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Posts posted by jennifire

  1. I just took a large bowl out of the kiln from its bisque firing and discovered a small crack that runs about 2 inches from the rim down. Is there a way to repair bisque before glazing -- or is it a lost cause? I know the glaze will fuse the crack, but I think it will still be noticeable.

    The bowl is made from cone 6 stoneware, that was bisqued to cone 04.

    Thanks for any suggestions.



    You could try making a little bit of paper clay to fill in the crack..... a little of your clay body + some wet toilet paper (30%-50%), throw it in a blender. After it dries see if you need to add more into the crack, dry again, sand to fit the curve of the rim. Glaze, fire. If you already have paper clay of the ^6, it would work too. Best of luck,





  2. since I am not only a 62-year-old potter, but also have been a nurse since '67, I , too, have back issues.

    when I (re) injured my back last January I could find no relief from my chiroprator & massage tx, I researched online and found

    "losethebackpain.com".......it has helped me tons! Worth checking out IMHO.

    With the usual disclaimers, ie: I get nothing out of provididng this info.


    Be Well,



  3. Hi Tom,

    In my experience grinding high-fired clay is pretty futile, requiring diamond/carbide drill bits, and pretty inacurrate, and,yes a health hazard. Any holes for hanging can easily be made when leather hard. Have you done shrinkageg tests on your clay body? This could help you to determine the size of your rabbet, and you could make it with some leeway and then fill it in with some sort of caulking...

    Good Luck,






    Hi, all ==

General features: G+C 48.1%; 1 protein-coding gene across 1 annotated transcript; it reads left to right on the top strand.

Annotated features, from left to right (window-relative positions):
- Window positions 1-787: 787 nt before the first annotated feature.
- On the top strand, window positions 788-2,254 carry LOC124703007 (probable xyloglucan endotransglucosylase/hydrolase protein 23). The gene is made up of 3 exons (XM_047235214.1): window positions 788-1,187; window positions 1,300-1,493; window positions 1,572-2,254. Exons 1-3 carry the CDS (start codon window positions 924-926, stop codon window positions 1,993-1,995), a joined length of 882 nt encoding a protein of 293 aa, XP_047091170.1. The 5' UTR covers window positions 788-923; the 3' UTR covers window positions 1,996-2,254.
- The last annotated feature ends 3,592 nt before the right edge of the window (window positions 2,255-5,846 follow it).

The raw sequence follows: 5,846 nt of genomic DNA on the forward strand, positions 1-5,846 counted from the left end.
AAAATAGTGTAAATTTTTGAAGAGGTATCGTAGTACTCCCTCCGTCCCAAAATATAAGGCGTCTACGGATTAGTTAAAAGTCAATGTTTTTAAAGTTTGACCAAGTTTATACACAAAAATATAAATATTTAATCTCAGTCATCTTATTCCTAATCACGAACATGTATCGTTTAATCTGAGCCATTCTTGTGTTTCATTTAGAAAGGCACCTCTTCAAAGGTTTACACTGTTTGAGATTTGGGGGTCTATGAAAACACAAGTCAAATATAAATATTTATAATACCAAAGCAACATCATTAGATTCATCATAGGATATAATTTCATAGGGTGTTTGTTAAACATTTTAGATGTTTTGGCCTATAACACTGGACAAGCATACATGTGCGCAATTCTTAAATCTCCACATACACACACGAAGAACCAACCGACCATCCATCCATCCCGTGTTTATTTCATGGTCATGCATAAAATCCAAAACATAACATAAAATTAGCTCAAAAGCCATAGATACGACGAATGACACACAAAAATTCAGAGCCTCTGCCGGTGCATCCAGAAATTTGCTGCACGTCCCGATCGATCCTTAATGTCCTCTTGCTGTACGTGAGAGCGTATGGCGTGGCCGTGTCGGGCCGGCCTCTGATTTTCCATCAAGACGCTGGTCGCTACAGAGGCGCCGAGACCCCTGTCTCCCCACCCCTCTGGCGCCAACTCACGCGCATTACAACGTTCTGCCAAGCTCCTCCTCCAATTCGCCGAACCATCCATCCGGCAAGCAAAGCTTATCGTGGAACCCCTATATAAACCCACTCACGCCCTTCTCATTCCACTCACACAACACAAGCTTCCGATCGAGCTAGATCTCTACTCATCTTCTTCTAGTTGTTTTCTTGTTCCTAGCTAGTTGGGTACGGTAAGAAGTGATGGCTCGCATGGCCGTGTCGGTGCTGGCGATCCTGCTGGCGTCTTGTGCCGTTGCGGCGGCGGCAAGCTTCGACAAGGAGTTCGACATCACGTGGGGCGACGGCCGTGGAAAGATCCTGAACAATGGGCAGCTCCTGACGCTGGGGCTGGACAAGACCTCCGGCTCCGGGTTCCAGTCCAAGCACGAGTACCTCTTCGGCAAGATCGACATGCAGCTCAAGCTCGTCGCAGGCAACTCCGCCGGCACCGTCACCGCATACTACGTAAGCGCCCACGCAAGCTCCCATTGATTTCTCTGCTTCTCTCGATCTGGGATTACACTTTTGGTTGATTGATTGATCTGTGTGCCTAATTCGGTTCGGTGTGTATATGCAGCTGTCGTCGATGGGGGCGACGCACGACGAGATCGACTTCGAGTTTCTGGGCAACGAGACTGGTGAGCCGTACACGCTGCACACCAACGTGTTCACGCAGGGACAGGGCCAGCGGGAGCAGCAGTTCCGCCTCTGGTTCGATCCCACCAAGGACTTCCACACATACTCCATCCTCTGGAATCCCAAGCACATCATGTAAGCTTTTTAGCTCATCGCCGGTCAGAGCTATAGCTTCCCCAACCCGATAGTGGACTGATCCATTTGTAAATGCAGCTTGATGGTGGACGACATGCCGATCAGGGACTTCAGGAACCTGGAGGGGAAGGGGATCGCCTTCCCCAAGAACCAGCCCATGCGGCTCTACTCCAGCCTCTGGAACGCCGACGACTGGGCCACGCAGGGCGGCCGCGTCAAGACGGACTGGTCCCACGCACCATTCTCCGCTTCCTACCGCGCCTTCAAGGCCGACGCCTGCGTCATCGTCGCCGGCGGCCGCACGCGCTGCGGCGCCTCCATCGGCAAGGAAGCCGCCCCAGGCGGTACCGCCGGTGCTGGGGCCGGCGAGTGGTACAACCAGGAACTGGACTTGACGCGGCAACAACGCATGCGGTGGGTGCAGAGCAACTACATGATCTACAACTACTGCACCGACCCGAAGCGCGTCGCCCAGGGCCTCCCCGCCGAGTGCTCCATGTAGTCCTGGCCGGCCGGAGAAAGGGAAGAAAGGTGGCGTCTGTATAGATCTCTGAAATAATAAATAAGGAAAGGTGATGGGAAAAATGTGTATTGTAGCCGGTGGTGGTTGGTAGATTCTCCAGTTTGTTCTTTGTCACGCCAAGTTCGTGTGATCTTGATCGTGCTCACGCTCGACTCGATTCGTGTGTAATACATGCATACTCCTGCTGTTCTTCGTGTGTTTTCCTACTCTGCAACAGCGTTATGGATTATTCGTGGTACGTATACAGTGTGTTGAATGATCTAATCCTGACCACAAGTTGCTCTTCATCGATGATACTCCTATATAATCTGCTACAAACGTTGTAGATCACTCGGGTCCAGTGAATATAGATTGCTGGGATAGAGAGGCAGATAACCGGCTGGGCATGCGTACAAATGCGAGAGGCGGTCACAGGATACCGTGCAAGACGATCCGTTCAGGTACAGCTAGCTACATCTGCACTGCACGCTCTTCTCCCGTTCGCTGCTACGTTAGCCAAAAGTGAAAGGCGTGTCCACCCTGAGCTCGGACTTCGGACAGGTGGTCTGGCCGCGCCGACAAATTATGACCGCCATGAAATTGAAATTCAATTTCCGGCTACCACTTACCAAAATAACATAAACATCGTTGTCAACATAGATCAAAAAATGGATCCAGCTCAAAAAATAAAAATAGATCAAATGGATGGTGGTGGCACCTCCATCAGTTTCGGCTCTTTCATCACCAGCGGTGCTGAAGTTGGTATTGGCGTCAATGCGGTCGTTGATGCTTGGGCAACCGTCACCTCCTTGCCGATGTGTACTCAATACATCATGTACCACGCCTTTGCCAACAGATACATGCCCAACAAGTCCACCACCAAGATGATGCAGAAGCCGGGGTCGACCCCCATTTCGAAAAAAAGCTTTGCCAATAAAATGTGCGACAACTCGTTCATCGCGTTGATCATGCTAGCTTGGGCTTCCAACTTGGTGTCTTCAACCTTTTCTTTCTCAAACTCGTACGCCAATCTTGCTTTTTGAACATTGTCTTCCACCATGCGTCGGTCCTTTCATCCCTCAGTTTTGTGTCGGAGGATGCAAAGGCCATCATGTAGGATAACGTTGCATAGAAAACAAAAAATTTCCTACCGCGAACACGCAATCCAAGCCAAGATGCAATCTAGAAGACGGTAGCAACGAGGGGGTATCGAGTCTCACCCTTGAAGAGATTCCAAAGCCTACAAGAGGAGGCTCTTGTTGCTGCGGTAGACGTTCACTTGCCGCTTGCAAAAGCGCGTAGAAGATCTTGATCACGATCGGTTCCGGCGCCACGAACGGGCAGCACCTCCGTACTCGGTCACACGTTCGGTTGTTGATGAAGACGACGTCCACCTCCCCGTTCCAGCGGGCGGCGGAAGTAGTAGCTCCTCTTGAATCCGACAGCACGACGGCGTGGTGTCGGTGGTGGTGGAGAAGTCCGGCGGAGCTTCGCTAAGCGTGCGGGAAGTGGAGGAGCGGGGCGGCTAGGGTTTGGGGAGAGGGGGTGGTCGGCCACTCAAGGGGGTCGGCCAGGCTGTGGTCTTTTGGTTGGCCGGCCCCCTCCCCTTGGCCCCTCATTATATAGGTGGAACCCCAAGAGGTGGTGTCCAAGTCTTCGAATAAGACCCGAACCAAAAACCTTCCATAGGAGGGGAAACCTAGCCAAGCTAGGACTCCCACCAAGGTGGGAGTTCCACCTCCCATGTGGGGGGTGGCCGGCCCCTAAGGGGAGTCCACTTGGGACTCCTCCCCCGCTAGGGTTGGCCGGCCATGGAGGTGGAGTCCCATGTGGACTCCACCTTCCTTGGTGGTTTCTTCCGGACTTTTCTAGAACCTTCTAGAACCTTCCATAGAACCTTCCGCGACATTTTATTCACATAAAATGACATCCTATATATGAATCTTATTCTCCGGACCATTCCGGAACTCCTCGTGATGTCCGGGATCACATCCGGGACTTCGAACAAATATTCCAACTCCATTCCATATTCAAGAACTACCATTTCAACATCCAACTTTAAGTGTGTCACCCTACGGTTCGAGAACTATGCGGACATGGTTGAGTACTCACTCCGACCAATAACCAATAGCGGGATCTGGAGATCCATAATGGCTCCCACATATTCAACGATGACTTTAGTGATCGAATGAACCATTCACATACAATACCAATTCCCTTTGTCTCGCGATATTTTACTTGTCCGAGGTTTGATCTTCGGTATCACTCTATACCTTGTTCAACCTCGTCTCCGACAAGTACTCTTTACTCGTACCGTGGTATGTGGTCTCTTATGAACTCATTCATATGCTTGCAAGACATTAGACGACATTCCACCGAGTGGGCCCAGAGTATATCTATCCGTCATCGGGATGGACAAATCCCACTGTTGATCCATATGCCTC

My first post here. I'm an aspiring sculptor drawn to ceramic/clay because of its versatility.


    I would like to know if there are accepted (and safe) methods for drilling into stoneware that is already high fired (cone 10). I'd also like to know if there is a method for grinding straight, flat edges into fully fired stoneware objects.


    I have wood working experience, where drill press and table saw solve these problems easily. But clay shrinkage and the potential for airborne silica make ceramic solutions more challenging.


    EXAMPLE illustrating what I want to do:

    Imagine a picture frame made of fired stoneware, into which I will set a mirror from behind. a) I want to create an accurate rabbet, a ledge or channel cut into the back side of the frame to accommodate a precut mirrored glass (I imagine a grinding operation would form the rabbet). I also want to drill accurately-sized holes into the back of the frame for inserting hanging apparatus.


    I realize I could cut the mirrored glass after firing the clay, so the glass would accommodate the post-shrinkage size of the frame opening. But I have other projects in mind that will need to be resized accurately, and with particularly straight edges. I also envision the need for holes of accurate diameter, which to my mind, involves drilling after final firing.


    Any advice is much appreciated,



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